Applied Human Services
The Applied Human Services baccalaureate is designed to prepare women and men for careers in a variety of human services fields: services for persons with developmental disabilities or mental illness, services for individuals who have been adjudicated in the criminal justice system, services for individuals and families in crisis, services for older individuals, and services for individuals with a chemical dependency. The major provides students with a solid grounding in the general theories and principles of assessing human needs and responding to those needs in the least restrictive environment. Upon this generalist foundation, students may build a curriculum that emphasizes human service theory and practice targeted for specific populations or may emphasize the administration of human services, as opposed to direct care. Students will complete a general core of math, science, humanities, computer science and communications. This liberal arts core and the human services specialization reflect a recognition that strong written and oral communication skills are critical to ethical human service practice and successful tenure in the field, that practical experience is equally as important as theoretical knowledge to serve others competently, and that an understanding of how technology can assist human service recipients often equips providers with useful and marketable tools.
About the curriculum
View the classes you will be attending in the College Catalog.
Accreditation & Industry Connections
List of jobs via the College Catalog.
According to the Bureau of Labor Statistics median annual wages of social and human service assistants were $27,280 in May 2008. The middle 50 percent earned between $21,860 and $34,590. The top 10 percent earned more than $43,510, while the lowest 10 percent earned less than $17,900.
Industries with the highest published employment and wages for this occupation are:
|Industry||Employment||Percent of industry employment||Hourly mean wage||Annual mean wage|
|Individual and Family Services||82,600||6.81||$13.72||$28,530|
|Local Government (OES Designation)||44,060||0.79||$16.65||$34,630|
|State Government (OES Designation)||43,770||1.91||$17.20||$35,780|
|Residential Mental Retardation, Mental Health and Substance Abuse Facilities||39,490||7.00||$12.03||$25,020|
|Vocational Rehabilitation Services||24,740||7.63||$12.61||$26,230|
*Statistics reported in May 2010
The "field" is a term used to both reference work in a specific human service organization and to describe the dynamic interaction of factors and people that come together in the delivery of human services. For the human services students at Penn College, a field experience is a supervised placement, outside of the Program and typically off campus, in a human service agency, wherein the students have the opportunity to observe and to participate in agency operations, client-staff interactions and interagency/agency-community networks. This experience in the field enables students to integrate their perceptions, beliefs and academic understanding with the experience of functioning as an adjunct to the community service agency that serves as the field placement site. Field placement is consistent with the College values statement:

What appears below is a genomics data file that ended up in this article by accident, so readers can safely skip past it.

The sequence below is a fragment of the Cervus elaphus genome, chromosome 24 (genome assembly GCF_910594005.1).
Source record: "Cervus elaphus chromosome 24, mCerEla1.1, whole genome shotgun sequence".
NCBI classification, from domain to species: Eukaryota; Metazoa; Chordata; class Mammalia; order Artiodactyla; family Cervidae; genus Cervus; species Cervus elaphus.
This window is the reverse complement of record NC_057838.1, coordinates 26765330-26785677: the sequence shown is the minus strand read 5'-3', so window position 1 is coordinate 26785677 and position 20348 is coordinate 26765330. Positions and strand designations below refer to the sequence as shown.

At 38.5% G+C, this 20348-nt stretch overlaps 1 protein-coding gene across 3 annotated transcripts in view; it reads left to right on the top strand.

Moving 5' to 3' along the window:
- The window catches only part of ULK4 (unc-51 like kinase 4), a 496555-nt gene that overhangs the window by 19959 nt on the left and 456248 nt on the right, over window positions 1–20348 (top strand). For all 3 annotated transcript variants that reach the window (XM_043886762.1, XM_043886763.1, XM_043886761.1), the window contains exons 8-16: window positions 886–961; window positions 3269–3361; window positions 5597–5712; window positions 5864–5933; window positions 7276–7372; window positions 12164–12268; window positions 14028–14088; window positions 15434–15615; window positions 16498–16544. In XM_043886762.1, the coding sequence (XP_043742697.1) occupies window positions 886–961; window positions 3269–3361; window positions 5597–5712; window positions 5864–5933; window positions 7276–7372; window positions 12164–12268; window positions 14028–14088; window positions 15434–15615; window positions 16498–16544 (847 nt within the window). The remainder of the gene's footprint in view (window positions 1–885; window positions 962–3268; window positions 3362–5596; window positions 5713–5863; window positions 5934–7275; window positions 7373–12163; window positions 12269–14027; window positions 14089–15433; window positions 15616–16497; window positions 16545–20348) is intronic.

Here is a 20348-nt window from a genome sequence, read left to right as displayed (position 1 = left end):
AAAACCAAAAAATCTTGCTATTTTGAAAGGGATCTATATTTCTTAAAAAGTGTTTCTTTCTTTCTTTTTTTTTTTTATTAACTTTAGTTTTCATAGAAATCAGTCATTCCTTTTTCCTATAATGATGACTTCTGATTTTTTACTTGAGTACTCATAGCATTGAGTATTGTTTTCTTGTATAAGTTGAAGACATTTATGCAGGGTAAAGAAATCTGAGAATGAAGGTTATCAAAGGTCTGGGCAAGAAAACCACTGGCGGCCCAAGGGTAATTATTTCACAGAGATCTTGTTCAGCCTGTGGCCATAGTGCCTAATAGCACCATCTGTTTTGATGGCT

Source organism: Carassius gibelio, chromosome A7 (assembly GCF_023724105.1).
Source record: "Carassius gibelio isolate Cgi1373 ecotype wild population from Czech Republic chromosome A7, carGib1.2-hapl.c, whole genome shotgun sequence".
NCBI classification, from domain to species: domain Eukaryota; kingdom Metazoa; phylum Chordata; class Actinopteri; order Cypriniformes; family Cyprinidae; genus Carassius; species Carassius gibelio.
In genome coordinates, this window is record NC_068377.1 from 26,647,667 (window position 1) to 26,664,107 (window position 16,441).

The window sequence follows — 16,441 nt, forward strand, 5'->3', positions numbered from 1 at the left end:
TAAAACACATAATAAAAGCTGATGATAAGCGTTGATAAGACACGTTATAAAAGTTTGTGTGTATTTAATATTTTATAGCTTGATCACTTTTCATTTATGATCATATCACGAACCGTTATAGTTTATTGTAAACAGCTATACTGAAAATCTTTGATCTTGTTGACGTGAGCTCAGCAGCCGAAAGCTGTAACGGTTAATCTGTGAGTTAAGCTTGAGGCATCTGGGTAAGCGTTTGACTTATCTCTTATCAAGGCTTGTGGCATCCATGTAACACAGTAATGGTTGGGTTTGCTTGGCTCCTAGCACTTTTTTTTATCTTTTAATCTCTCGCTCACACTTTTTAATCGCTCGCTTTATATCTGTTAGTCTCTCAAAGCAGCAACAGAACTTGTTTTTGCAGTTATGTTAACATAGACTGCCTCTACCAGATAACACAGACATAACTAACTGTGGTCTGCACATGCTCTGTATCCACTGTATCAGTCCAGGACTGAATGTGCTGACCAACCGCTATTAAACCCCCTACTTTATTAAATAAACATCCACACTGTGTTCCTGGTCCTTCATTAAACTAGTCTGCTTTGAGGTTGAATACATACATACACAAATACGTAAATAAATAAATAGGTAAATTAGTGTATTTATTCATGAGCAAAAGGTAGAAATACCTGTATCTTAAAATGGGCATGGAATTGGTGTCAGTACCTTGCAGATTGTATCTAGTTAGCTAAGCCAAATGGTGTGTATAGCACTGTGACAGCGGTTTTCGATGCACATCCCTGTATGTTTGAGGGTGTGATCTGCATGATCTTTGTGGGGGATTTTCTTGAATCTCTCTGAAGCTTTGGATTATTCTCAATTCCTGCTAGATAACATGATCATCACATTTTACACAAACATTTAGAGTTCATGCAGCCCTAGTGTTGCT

- Hands-on Education: We believe the best preparation for a successful career is a learning environment emphasizing applied, real-world instruction. We provide experiential learning in small classes and labs with state of the art equipment, mentored by skilled faculty with business and industry experience.
- Student-Centered Environment: Our students' best interest is the priority influencing our decision making. As an open enrollment college, believing in the dignity and worth of every individual, we strive to provide a holistic experience that fosters educational, physical, personal, and social development.
- Business and Industry Partnerships: As an entrepreneurial institution, we develop cooperative relationships with business and industry to ensure our curriculum remains current, encourages lifelong learning, and prepares our graduates to compete successfully in the global marketplace. This provides opportunities for faculty to enhance their skills, students to acquire work-based experiences, the College to receive technology and scholarship support, and the community to benefit from a highly qualified workforce.
- Community of Respect: Each member of the Penn College community is entitled to and expected to contribute to a collegial and mutually supportive environment. As stewards of this campus environment, we promote collaboration and communication, cultivate an appreciation of our differences, and treat each other with respect.
Field placement challenges human services students to:
- blend theory with practice,
- expand their awareness of human diversity and complexity,
- monitor their own behavior, attitudes and beliefs,
- contribute to the effort to help others,
- develop professional skills,
- interact with professional helpers, human services clients, community stakeholders, fellow students and faculty.
View general transfer procedures via the College Catalog.
Clubs & Activities
- Human Services Club
Human Services Advisory Committee
Advisory committees, which act as recommending bodies to the faculty and administration, consist of in-field professionals who act as partners in the development of curriculum. Their curricular and equipment advice as well as their industry connections and internship opportunities are invaluable to our students and to the growth of our institution.